There are several common forms of splices for resisting direct tension. These differ from each other mainly in the amount of labor involved in making them. The simplest of them is shown in Fig. 59, and it will be seen that it is only a slight modification of the halved splice used for resisting compression. It is evident that the pieces can not pull apart in the direction of their length until the timber crushes along the face marked A-B, or shears along the dotted line A-C. By varying the dimensions of the splice it may be made suitable for any situation. The parts are held closely together by the light fish plate shown in the figure, which also incidentally adds something to the strength of the splice.

Instead of cutting the ends of the beams square, as shown in Fig. 59, they frequently are cut on a bevel as shown in Fig. 60, and a further modification may be introduced by inserting a small "key" of hard wood between for the pieces to pull against, Fig. 61. This key is usually made of oak and may be in two parts, as shown in Fig. 62, each part in the shape of a wedge, so that when they are driven into place a tight joint may be obtained. The two wedge-shaped pieces may be driven in from opposite sides, the hole being a little smaller than the key. If the key is made much too large for the hole, however, a so-called "initial" stress is brought into the timbers, which uses up some of their strength even before any load is applied. This should be avoided.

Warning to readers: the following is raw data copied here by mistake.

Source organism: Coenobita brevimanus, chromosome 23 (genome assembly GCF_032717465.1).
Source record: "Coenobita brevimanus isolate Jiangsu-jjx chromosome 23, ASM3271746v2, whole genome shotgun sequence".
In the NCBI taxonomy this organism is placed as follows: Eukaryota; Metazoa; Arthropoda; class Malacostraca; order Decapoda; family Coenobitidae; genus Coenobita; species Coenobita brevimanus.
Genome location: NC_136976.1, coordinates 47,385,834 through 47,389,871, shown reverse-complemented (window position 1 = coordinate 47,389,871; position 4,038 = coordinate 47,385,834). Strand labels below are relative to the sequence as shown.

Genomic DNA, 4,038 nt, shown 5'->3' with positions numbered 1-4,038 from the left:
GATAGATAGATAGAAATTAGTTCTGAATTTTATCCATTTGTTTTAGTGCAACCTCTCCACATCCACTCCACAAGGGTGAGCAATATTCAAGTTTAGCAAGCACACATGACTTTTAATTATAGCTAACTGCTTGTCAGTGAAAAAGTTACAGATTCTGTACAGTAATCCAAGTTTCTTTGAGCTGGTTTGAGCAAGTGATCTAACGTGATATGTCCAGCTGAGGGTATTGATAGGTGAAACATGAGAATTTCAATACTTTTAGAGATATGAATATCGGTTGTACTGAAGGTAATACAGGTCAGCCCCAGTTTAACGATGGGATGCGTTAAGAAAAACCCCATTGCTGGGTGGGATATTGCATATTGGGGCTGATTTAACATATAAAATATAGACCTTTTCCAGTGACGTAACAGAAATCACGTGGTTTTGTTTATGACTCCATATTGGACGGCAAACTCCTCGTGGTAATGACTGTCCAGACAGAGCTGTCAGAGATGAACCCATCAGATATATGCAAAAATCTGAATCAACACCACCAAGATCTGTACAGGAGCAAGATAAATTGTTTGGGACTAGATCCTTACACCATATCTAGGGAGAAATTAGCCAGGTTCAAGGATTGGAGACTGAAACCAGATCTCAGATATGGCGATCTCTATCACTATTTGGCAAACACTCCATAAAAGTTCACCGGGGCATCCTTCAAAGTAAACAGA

Fig. 59. Squared Splice for Tension

Fig. 59. Squared Splice for Tension.

Fig. 60. Beveled Splice for Tension

Fig. 60. Beveled Splice for Tension.

Fig. 61. Beveled and Keyed Splice for Tension

Fig. 61. Beveled and Keyed Splice for Tension.

If it is desired, two or more keys may be employed in a splice, the only limiting condition being that they must be placed far enough apart so the wood will not shear out along the dotted line shown in Fig. 61. Another feature of the splice here shown is the way in which the pieces are cut with two bevels on the end instead of one. One bevel starts at the edge of the key and is very gradual, the other starts at the extreme end of the piece and is rather steep and sharp. These bevels can be used only in joints which resist tension alone. If such a splice were subjected to compression, the beveled ends would slide on each other and push by each other very easily, except as they are prevented from so doing by the fish plates, if these are used.